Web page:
Now, all we need to do is cover the top bit of the rice. Again, if you’re making hamsili pilav as one large centrepiece, you can be creative with how you position your fillets.
Not much room for creativity with our individual bowls so it was just a case of placing a couple of fillets over the remaining rice. And our hamsili pilav is ready to be baked in the oven.
Hamsili Pilav Recipe – Turkish Baked Rice And Fresh Anchovies
Hamsili Pilav - A Black Sea Recipe Of Oven Baked Pilaf Encased In Fresh Anchovies
For The Hamsi
- 500 g fresh anchovies cleaned & filleted
- butter for greasing your bowl
For The Pilaf
- 1 cup long grain rice we use a standard coffee/tea mug
- 1 onion peeled & finely chopped
- ½ bunch fresh dill finely chopped
- 1 handful currants or raisins
- 2 tbsp pine nuts
- 1 dessert spoon dried mint
- 2 large fresh lemons rind & juice of
- 1 tsp allspice
- salt & pepper for seasoning
- 1 tbsp butter for cooking
For The Pilaf Filling
- First of all, melt your butter in a saucepan on a medium heat and add your onion.
- Stir around until your onion starts to soften.
- Now add your pine nuts and stir until they start to take on a golden colour.
- Now add your rice and stir around for a 2-3 minutes.
- Add your lemon rind, currants, allspice, mint, salt & pepper.
- Using the same-sized cup as the one you used for your rice, add 1½ cups hot water, turn to a high heat and bring your rice mix to the boil.
- Cover and simmer for 8 minutes until the water has been absorbed.
- Remove from the heat and leave to steam for 10 minutes.
- After 10 minutes, remove the lid and fluff the rice.
- Add your lemon juice and dill then stir in.
For The Hamsili Pilav
- Preheat your oven to 180° (150° for a fan oven).
- Whilst your pilaf is steaming take an oven proof dish and grease the base and edges liberally with butter.
- Now cover the base and edges with 1 layer of your anchovy fillets with the skin side down, against the bowl. If you are using a circular or dome-shaped bowl, you can layer your anchovies in circular patterns if you like.
- Keep placing the anchovy fillets until you have no gaps.
- Give your pilaf a stir and start to place it into your anchovy casing.
- Once you reach the top of your bowl, if you have any anchovy fillets protruding, fold them all inwards towards the centre.
- Now cover the top of your rice with anchovies, too, so that your pilaf is completely encased.
- Drizzle a little olive oil over the top of your hamsili pilaf and place in the oven.
- After 20-25 minutes, remove your hamsili pilav from the oven and serve.
- If you have used a shallow oven dish, you can serve in slices as you would a pie, straight from the dish.
- If you want to present your hamsili pilav as a centrepiece, place an inverted serving plate over the top of your hamsili pilav. With one hand on top of the plate and the other under your oven dish, turn them over so that your hamsili pilaf is now upside down on your serving plate.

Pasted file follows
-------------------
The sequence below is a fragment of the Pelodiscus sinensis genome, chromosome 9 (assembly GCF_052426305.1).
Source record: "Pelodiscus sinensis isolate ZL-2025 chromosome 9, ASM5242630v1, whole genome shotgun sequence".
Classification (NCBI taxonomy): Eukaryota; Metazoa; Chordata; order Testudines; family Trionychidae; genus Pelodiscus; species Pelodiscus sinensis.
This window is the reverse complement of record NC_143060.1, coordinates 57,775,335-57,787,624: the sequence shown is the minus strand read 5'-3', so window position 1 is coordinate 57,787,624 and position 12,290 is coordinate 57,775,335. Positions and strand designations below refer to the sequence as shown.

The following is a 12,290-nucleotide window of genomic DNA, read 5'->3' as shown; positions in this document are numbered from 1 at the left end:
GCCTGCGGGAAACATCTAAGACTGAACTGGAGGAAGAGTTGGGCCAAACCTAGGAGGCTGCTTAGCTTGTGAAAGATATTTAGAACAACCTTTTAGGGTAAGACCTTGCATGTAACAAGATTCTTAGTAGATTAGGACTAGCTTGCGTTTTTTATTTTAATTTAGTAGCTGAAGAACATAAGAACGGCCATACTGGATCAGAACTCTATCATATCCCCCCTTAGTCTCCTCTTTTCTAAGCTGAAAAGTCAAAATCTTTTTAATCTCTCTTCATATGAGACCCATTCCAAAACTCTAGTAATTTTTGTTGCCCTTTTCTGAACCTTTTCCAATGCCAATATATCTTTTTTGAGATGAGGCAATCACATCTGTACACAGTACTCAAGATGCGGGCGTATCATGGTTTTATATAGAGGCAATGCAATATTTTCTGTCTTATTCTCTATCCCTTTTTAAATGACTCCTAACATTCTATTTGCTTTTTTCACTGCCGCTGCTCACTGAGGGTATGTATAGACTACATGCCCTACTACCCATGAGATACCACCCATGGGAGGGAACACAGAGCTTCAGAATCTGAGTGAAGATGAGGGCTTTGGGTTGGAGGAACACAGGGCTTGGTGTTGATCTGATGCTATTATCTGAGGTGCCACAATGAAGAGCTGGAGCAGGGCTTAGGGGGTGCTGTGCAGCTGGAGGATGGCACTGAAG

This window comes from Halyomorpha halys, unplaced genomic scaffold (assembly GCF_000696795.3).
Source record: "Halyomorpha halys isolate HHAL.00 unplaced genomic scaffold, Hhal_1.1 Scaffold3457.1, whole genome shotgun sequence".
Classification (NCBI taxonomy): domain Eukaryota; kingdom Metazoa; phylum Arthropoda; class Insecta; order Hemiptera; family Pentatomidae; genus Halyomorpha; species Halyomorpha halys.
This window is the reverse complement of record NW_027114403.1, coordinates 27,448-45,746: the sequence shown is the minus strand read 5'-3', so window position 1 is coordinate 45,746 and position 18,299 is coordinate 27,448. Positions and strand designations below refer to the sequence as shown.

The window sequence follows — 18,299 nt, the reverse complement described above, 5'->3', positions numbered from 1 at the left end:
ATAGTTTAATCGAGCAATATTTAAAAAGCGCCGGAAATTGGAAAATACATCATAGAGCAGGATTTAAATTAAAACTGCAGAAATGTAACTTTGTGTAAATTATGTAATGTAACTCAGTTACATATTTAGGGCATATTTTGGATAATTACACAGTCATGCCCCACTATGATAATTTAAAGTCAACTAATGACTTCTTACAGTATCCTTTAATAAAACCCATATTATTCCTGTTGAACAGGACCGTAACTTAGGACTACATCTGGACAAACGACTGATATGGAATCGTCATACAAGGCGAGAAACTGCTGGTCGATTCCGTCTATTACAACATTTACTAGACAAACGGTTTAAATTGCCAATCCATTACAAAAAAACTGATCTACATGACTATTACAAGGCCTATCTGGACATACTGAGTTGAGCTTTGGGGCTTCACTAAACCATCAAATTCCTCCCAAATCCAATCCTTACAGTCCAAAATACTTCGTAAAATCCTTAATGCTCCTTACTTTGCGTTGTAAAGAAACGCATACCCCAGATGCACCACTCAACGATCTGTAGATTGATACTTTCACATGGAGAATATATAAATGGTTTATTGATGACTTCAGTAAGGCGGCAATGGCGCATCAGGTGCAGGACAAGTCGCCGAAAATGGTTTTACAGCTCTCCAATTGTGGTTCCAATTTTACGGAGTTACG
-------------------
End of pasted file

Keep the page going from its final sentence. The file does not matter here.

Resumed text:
- Tap around the dish and then carefully remove to reveal your hamsili pilav.
- Garnish with fresh lemon slices and sprigs of dill.
- As with all our recipes, calories are meant as a general guide.
- If you are in Turkey, baldo pirinç is a suitable rice to use for this dish. We used jasmine rice for a change and this worked well, too.
- The cooking time for the hamsili pilav is the oven stage. Cooking time for your pilaf is part of the preparation time.
- If you are using one dish to make your hamsili pilav, it will serve three to four people, depending on serving size.
How Will You Present Your Hamsili Pilav?
Your hamsili pilav has been baking in the oven at 180 degrees for around 25 minutes and now it’s time to serve it.
Are you going to leave it in the bowl you’ve cooked it in or are you going to go all out to impress and tip onto a serving plate? Well, we had nobody to impress so it didn’t matter if the whole thing collapsed.
Depending on the shape of bowl you use, your hamsili pilav will look something like this once it comes out of the oven. And, of course, your oven dish is going to be crazy hot.
If you used a shallow dish, you could slice up your hamsili pilav and serve it like you would a pie. But if you used a deep dish, like us, let’s take the plunge. Let’s be brave and present our anchovy and rice bake as it should be.
And there you have it. A serving of hamsili pilav. To get it out of your bowl, place a flat plate over the top of your hamsili pilav and then flip it over so that the bake is upside down.
Gently tap the edges and the top of your dish and slowly lift it to reveal your cooked hamsili pilav on the serving plate. Serve with dill and lots of fresh lemon. And now you can take your fork and delve in…
Hamsili Pilav – Afternotes
- Our quantities for hamsili pilav filled two individual oven dishes and we also had some leftovers. Our oval-shaped bowls are around 2 inches deep and 4.5 inches across, at their longest point. This gave us two large servings.
- If you have leftover pilaf, it’s delicious served cold with grilled meats so it needn’t go to waste. Any leftover hamsi can be coated in cornflour and shallow-fried.
- We’re usually very careful with our use of dill as we find it overpowering. However, the strong rice and anchovy flavours of hamsili pilav can handle the dill and they make for a tasty combination.
- You can find this hamsili pilav recipe filed in our Meat & Seafood section. Of course, it also features on our page which lists our full collection of Turkish recipes.
- This recipe was adapted to our taste from the fantastic ‘Saffron & Sumac’ cookery book by Ghillie Başan.